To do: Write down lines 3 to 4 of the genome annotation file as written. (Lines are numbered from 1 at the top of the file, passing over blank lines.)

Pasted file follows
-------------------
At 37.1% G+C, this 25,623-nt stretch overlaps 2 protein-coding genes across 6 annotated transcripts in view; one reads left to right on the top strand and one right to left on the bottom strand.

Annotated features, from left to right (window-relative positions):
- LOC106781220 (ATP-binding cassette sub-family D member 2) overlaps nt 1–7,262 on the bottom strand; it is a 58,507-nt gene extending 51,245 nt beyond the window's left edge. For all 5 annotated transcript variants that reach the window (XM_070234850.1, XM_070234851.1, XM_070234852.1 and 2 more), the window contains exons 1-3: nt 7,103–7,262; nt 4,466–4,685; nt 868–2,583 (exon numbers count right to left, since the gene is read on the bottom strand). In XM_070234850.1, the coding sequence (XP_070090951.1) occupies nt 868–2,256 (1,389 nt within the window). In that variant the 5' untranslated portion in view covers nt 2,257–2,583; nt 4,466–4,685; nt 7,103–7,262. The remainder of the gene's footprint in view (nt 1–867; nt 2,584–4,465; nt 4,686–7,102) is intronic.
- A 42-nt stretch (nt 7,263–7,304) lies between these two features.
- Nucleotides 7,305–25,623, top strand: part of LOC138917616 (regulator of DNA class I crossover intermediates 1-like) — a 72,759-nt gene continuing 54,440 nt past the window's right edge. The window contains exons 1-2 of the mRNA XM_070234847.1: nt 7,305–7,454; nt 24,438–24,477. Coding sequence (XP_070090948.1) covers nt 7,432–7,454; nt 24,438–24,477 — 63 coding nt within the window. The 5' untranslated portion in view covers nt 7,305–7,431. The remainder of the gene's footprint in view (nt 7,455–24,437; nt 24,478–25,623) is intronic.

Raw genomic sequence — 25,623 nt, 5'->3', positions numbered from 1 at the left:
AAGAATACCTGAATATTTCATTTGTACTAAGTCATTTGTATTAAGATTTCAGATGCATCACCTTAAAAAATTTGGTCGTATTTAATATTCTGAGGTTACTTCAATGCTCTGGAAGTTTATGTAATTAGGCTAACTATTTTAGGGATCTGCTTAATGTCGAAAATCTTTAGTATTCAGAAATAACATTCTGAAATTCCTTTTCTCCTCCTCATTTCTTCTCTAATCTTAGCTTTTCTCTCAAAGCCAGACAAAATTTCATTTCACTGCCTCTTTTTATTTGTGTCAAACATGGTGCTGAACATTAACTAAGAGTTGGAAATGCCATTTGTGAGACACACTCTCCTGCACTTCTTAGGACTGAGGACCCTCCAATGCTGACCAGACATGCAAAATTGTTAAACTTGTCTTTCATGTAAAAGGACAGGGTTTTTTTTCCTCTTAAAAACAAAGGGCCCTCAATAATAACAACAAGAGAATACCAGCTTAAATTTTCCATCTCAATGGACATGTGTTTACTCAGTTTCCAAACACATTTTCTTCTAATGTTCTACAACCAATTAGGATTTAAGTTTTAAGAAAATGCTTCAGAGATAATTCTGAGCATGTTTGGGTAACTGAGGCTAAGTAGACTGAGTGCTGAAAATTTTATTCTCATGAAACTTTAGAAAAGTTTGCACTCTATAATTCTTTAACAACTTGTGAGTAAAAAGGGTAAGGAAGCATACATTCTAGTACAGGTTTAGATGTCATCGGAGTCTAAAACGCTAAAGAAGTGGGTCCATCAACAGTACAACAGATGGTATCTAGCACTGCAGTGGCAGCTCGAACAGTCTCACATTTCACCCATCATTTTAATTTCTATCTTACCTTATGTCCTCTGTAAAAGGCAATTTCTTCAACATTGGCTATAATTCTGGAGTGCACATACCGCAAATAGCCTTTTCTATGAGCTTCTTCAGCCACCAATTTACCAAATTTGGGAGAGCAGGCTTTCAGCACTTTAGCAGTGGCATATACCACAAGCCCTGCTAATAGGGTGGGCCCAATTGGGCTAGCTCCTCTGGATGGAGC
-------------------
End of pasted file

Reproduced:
- LOC106781220 (ATP-binding cassette sub-family D member 2) overlaps nt 1–7,262 on the bottom strand; it is a 58,507-nt gene extending 51,245 nt beyond the window's left edge. For all 5 annotated transcript variants that reach the window (XM_070234850.1, XM_070234851.1, XM_070234852.1 and 2 more), the window contains exons 1-3: nt 7,103–7,262; nt 4,466–4,685; nt 868–2,583 (exon numbers count right to left, since the gene is read on the bottom strand). In XM_070234850.1, the coding sequence (XP_070090951.1) occupies nt 868–2,256 (1,389 nt within the window). In that variant the 5' untranslated portion in view covers nt 2,257–2,583; nt 4,466–4,685; nt 7,103–7,262. The remainder of the gene's footprint in view (nt 1–867; nt 2,584–4,465; nt 4,686–7,102) is intronic.
- A 42-nt stretch (nt 7,263–7,304) lies between these two features.